Last weekend was full of surprises for Coach Sue Tyler of the University of Maryland women's lacrosse team.
The first surprises came in Saturday's NCAA semifinal game against third-ranked Penn State. Her Terrapins, led by five goals by sophomore attacker Anysia Fedec, took an 11-7 lead with 9:02 left in regulation. Tyler got a jolt of a different sort with 24 seconds left in regulation when the Nittany Lions' Beth Stokes tied the game and forced overtime.
"I was surprised we were up by four, and then I was surprised we were not able to keep that margin," said Tyler, who has a 128-37-1 record in 11 seasons. "We should be able to keep it up there."
It should be no surprise, though, that the Terrapins will travel to the University of Pennsylvania for the championship game Sunday after beating Penn State, 12-11, on Wendy Beer's goal in sudden death. This is the sixth time in eight years the Terrapins have advanced to the final; they won in 1981.
"The tradition of winning makes it a little tougher because you know you have to work harder," said all-America attacker Kay Ruffino, who led the Terrapins with 48 goals and 28 assists. "But it is so much more exciting this year. The spirit on the team is just different."
Sunday's opponent is also somewhat of a shocker for Tyler, who watched New Hampshire upset defending champion Temple, 7-4, in Philadelphia last Sunday.
"I would have liked to play (Temple) again and beat them for revenge," Tyler said. The Owls beat Maryland in last year's final and in this year's regular-season opener.
"But I'm not underestimating New Hampshire, which is a much-improved team. They have the best athletes we've played against all year -- fast, enduring."
Maryland defeated New Hampshire, 14-9, early in the season when the Wildcats "had hardly been outside" to practice because of cold weather. New Hampshire is 10-3.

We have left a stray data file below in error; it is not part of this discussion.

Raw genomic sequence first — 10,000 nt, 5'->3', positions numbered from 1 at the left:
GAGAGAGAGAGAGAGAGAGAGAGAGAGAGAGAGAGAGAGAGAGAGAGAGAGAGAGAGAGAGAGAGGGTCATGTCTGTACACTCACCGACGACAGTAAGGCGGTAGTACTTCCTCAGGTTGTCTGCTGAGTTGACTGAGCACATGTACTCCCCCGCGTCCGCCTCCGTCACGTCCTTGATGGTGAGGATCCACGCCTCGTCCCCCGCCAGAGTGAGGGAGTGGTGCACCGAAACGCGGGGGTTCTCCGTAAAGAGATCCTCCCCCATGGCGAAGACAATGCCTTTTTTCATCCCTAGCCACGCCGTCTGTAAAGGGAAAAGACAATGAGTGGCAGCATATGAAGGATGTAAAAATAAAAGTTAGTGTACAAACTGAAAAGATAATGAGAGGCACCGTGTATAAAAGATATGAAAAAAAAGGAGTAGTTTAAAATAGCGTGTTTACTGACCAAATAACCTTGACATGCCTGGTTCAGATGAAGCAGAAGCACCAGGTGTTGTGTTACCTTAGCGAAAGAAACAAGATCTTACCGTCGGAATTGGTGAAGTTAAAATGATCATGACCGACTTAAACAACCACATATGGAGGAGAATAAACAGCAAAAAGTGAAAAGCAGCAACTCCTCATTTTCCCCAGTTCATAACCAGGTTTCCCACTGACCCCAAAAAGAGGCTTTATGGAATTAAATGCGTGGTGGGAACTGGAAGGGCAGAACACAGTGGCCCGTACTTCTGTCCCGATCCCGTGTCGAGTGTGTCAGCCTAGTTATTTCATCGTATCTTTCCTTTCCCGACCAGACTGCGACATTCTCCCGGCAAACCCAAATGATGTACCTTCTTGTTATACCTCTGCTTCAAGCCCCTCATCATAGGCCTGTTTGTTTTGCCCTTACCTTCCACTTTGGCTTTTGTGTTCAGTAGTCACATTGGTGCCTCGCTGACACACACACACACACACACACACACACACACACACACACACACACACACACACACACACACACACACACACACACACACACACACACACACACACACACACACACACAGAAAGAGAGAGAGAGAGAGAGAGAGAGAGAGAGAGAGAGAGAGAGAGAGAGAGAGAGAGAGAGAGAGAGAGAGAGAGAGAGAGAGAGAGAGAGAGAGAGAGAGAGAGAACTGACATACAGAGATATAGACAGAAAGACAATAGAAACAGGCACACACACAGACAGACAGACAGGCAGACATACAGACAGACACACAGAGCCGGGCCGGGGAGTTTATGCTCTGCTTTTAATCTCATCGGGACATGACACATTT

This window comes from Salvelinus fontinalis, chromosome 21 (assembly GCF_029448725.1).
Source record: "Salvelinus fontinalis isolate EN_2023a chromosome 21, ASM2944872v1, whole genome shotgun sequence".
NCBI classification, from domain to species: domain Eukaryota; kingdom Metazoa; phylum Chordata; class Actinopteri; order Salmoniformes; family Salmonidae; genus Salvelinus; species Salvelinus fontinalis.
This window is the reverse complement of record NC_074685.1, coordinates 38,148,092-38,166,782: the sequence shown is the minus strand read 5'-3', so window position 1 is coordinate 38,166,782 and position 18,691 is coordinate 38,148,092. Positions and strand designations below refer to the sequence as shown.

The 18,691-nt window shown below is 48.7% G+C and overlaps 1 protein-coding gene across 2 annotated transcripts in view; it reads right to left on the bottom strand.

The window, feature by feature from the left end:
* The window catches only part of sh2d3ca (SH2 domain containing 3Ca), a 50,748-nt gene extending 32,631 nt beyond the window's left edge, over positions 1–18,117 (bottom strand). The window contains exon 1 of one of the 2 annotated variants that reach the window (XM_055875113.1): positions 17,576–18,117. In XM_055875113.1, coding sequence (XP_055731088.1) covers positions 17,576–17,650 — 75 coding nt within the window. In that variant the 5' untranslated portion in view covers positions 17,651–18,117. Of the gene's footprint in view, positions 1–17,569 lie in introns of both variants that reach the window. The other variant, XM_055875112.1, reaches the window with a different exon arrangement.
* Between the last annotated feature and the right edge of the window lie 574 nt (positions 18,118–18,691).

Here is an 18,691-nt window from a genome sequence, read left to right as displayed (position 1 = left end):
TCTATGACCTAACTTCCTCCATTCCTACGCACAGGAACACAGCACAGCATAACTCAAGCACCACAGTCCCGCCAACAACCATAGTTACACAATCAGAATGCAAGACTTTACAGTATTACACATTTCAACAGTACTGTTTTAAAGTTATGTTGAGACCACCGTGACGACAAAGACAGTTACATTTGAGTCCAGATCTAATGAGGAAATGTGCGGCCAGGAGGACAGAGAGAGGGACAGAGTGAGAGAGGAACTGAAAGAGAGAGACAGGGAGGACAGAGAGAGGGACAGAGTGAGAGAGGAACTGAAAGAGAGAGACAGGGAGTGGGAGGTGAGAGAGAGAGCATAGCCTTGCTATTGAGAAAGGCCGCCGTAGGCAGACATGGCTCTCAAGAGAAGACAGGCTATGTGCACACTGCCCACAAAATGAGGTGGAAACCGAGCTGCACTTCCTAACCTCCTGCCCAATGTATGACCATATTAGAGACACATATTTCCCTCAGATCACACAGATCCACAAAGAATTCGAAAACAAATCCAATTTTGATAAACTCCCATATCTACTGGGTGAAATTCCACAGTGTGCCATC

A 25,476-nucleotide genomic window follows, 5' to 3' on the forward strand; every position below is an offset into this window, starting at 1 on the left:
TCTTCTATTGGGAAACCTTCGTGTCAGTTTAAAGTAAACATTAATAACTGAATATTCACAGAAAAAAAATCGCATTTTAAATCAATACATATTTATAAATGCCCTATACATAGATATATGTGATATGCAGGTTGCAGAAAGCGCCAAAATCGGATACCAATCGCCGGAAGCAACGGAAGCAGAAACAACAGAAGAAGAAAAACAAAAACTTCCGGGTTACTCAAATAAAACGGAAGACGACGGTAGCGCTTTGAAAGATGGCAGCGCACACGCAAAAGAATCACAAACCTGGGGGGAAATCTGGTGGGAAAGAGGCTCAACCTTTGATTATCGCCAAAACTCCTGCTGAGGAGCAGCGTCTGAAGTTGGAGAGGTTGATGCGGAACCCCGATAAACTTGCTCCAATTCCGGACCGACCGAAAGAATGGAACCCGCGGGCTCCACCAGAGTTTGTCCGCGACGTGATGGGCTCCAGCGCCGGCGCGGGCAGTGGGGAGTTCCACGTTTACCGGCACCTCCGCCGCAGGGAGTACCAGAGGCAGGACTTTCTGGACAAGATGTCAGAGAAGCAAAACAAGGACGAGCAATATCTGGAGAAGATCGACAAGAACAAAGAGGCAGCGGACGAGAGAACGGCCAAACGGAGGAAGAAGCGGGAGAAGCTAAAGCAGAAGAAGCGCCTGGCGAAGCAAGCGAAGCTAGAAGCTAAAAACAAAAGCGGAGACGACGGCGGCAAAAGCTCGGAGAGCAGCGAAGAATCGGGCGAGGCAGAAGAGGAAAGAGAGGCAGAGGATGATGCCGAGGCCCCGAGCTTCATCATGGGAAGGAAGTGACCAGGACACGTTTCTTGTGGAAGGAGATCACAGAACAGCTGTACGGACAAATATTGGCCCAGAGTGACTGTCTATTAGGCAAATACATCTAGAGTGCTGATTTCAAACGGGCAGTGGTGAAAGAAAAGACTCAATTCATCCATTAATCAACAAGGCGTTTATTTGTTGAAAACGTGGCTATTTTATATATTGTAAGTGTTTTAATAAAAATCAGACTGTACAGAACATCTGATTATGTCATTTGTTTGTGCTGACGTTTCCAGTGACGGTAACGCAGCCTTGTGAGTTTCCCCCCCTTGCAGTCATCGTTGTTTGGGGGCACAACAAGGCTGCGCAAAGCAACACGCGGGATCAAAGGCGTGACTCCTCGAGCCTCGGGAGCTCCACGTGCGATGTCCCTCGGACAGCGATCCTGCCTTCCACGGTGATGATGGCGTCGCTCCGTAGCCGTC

"Since this is the finals, we are not looking at them lightly," said senior defender Joan Rotoloni.
"The level (of adrenaline) wasn't as high when we played them before . . . We have to play them like they were Temple."
The Terrapins will try to keep the ball moving at all times in search of openings in the zone defense.
"Against a zone, we'll try to find a cutter in the middle," Tyler said. "We're pretty much untested against a zone, but I think we can handle the ball . . . we're tougher inside. There are a couple of things we'll do that I think will work."
The strategy has been revised from a year ago when Maryland relied heavily on its strong midfield to set up its offense and support an already talented defense.
Both strategies have paid off: the Terrapins finished 16-1-1 last season and are 15-1 this season. This year's offense, though, has produced a school-record 228 goals. The Terrapins no longer defend leads; they continue to attack.
"Last year we played not to lose," Rotoloni said. "This year we are playing to win."
The Terrapins are loaded offensively, with enough diversity to thwart opponents from keying on one player.
In addition to Ruffino and Fedec (38 goals, 21 assists), the Terrapins have all-America Karen Trudel (46, 22) and six other players who have scored in double figures.
"We have so much talent and everyone is scoring," Ruffino said. "And once we get ahead, we want more. We always want more."
With that strategy, the Terrapins hope to avoid any more surprises.